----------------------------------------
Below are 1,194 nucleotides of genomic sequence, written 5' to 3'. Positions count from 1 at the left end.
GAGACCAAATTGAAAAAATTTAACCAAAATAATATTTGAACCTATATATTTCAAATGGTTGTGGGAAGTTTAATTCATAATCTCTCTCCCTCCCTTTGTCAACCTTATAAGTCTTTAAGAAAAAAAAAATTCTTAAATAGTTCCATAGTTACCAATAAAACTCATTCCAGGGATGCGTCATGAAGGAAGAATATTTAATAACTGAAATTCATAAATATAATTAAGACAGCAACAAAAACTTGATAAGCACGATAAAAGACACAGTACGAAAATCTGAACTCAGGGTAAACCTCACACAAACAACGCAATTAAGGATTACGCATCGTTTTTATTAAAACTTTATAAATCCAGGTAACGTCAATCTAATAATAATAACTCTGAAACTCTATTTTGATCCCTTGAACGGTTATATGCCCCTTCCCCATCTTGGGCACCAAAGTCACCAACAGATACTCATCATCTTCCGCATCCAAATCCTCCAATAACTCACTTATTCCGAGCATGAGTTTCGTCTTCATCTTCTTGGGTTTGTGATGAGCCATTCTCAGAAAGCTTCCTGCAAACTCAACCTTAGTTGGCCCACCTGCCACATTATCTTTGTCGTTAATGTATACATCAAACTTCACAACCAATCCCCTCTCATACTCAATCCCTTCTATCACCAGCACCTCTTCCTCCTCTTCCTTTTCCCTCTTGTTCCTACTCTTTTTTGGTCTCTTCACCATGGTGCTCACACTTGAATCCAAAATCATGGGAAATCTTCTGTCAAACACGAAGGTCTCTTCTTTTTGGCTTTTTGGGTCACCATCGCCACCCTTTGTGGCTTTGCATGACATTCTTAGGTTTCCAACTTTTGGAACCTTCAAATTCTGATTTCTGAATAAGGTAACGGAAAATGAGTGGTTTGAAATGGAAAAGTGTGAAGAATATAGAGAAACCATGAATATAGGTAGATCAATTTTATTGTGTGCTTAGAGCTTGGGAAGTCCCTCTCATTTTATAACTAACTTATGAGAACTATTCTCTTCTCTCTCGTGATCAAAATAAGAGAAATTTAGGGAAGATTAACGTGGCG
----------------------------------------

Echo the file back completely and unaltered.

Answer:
Below are 1,194 nucleotides of genomic sequence, written 5' to 3'. Positions count from 1 at the left end.
GAGACCAAATTGAAAAAATTTAACCAAAATAATATTTGAACCTATATATTTCAAATGGTTGTGGGAAGTTTAATTCATAATCTCTCTCCCTCCCTTTGTCAACCTTATAAGTCTTTAAGAAAAAAAAAATTCTTAAATAGTTCCATAGTTACCAATAAAACTCATTCCAGGGATGCGTCATGAAGGAAGAATATTTAATAACTGAAATTCATAAATATAATTAAGACAGCAACAAAAACTTGATAAGCACGATAAAAGACACAGTACGAAAATCTGAACTCAGGGTAAACCTCACACAAACAACGCAATTAAGGATTACGCATCGTTTTTATTAAAACTTTATAAATCCAGGTAACGTCAATCTAATAATAATAACTCTGAAACTCTATTTTGATCCCTTGAACGGTTATATGCCCCTTCCCCATCTTGGGCACCAAAGTCACCAACAGATACTCATCATCTTCCGCATCCAAATCCTCCAATAACTCACTTATTCCGAGCATGAGTTTCGTCTTCATCTTCTTGGGTTTGTGATGAGCCATTCTCAGAAAGCTTCCTGCAAACTCAACCTTAGTTGGCCCACCTGCCACATTATCTTTGTCGTTAATGTATACATCAAACTTCACAACCAATCCCCTCTCATACTCAATCCCTTCTATCACCAGCACCTCTTCCTCCTCTTCCTTTTCCCTCTTGTTCCTACTCTTTTTTGGTCTCTTCACCATGGTGCTCACACTTGAATCCAAAATCATGGGAAATCTTCTGTCAAACACGAAGGTCTCTTCTTTTTGGCTTTTTGGGTCACCATCGCCACCCTTTGTGGCTTTGCATGACATTCTTAGGTTTCCAACTTTTGGAACCTTCAAATTCTGATTTCTGAATAAGGTAACGGAAAATGAGTGGTTTGAAATGGAAAAGTGTGAAGAATATAGAGAAACCATGAATATAGGTAGATCAATTTTATTGTGTGCTTAGAGCTTGGGAAGTCCCTCTCATTTTATAACTAACTTATGAGAACTATTCTCTTCTCTCTCGTGATCAAAATAAGAGAAATTTAGGGAAGATTAACGTGGCG